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The Crucible: Good Puritan or Good Person?

In The Crucible, Arthur Miller portrays the two main characters, John Proctor and Reverend John Hale as “good men”. The term “good men” in this play is ambiguous. Reverend John Hale was a good man in the sense of being the perfect and good citizen of Massachusetts in the 1600’s. He was pious, adherent to the laws and beliefs, and a good Puritan Christian. John Proctor, on the contrary would not be considered the greatest citizen. He was not so religious, nor the perfect Christian, and was not so adherent to the Puritan’s laws and beliefs. However, he was still considered a “good man”, as a person rather than being an ideal Puritan citizen. He was very honest, moral, loyal to his friends and family, and was generous. The two men can be contrasted as good Puritan vs. good person.

The most important trait to prove that John Proctor was a good person was his honesty. In every scene in the play that John Proctor is in, his commendable honesty stands out. It didn’t matter how much trouble he would bring himself into, his philosophy was “I may speak my heart” (Miller, p.30). Proctor’s honesty eventually lead to his downfall and death.

The first incident in the play where we see Proctor’s honesty is after the affair he had with Abigail. He realized his mistake and was honest and admitted it to his wife Elizabeth. In the next situation where Proctor is involved he tells the Reverend Parris why he does not like him, and it also gets him into trouble. He tells him, “Can you speak one minute without we land in hell again, I’m sick of hell! (p. 30). He is honest, yet disrespectful to his reverend. While in court, John Proctor is too honest to the judges. He admits his guilt of not being a religious Christian and says ” I have once or twice plowed on Sunday” (p.91) and he also admits not going to church every Sunday. He also admits that he committed adultery and had an affair with Abigail. His most commendable moment of honesty was when he was on death row and would rather die than confess and lie.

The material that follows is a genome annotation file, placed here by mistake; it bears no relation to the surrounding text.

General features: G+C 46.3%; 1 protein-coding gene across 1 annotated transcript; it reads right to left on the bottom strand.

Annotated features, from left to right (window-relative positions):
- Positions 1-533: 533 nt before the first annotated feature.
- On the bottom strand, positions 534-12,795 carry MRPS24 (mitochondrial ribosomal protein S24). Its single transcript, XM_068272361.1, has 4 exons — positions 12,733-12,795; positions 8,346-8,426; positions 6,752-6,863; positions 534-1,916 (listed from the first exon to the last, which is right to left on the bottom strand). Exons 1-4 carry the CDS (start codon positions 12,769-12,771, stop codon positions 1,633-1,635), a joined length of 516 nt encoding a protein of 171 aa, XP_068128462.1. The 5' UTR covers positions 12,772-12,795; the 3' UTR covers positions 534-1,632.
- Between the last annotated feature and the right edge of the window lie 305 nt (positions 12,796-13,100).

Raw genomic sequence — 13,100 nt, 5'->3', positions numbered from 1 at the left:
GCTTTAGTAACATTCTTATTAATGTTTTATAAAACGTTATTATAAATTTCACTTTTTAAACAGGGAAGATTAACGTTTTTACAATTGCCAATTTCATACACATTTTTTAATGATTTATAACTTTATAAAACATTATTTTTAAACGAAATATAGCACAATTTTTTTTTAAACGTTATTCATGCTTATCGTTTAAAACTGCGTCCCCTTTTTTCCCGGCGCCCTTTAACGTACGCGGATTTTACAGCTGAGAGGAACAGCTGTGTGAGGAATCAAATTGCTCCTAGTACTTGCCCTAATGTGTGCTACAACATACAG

Proctor’s morality, and loyalty also contribute to being a good person. When the marshals Herrick and Cheever came to arrest his wife, he stuck with her to protect her, even though she was accused of being a witch.

Captivating Characters in Macbeth and The Crucible

The Captivating Characters in Macbeth and The Crucible

For a play to meet with success, it is essential that it include a cast of interesting and captivating characters. Without interesting characters, the audience would not only be confused by each unimportant character, but possibly puzzled by the plot, disinterested in the theme and ideas, and worst of all, bored by the entire story.

For instance, in “The Crucible” by Arthur Miller, we take an immediate interest in 17-year-old Abigail Williams. Miller portrays her as a vindictive, wicked and persuasive girl. Perhaps persuasive is too mild an adjective, but her evilness or malevolence is indoctrinating, and her manipulative capability leaves the other girls no choice but to follow her lead. Abigail psychologically forces the others to obey her, and is not reluctant to threaten them, or do them physical harm! She is the spark that ignites the inferno of mistrust, guided more by an obsessive love than by malice. There are two sides to Abigail’s nature which are portrayed throughout: the brutal and menacing side, and the heart-broken, passionate side. If Abigail was just a simple, average schoolgirl with not much involvement or relevance to the plot, we may not immediately take such an interest in her.

Similarly, at first, John Proctor appears to be a humble, ordinary farmer with a wife and two children. As the play unfolds, we discover that he is a man with a significant past; a man who has a story to tell. He and his wife are central characters to the play. He has had an affair with Abigail Williams, a girl years younger than hims…

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…houghts and feelings; their inner journey is described verbally, so that the audience receives a first-person recount from the key characters.

The more successful the characters are, the more popular a play becomes. Popularity is evidential by the length of time that a play is discussed, studied, screened, viewed or performed. Conclusively, a poor play with a poor cast, all similar in nature and character, with monotonous scenes which do not contrast, will not last long, and will not have a positive effect on the audience. But a play such as “The Crucible” or “Macbeth”, with many contrasting scenes and characters, whether they be heroic or vindictive, short-tempered or forgiving, will undoubtedly remain successful, maintaining its position as a work of respected literature.

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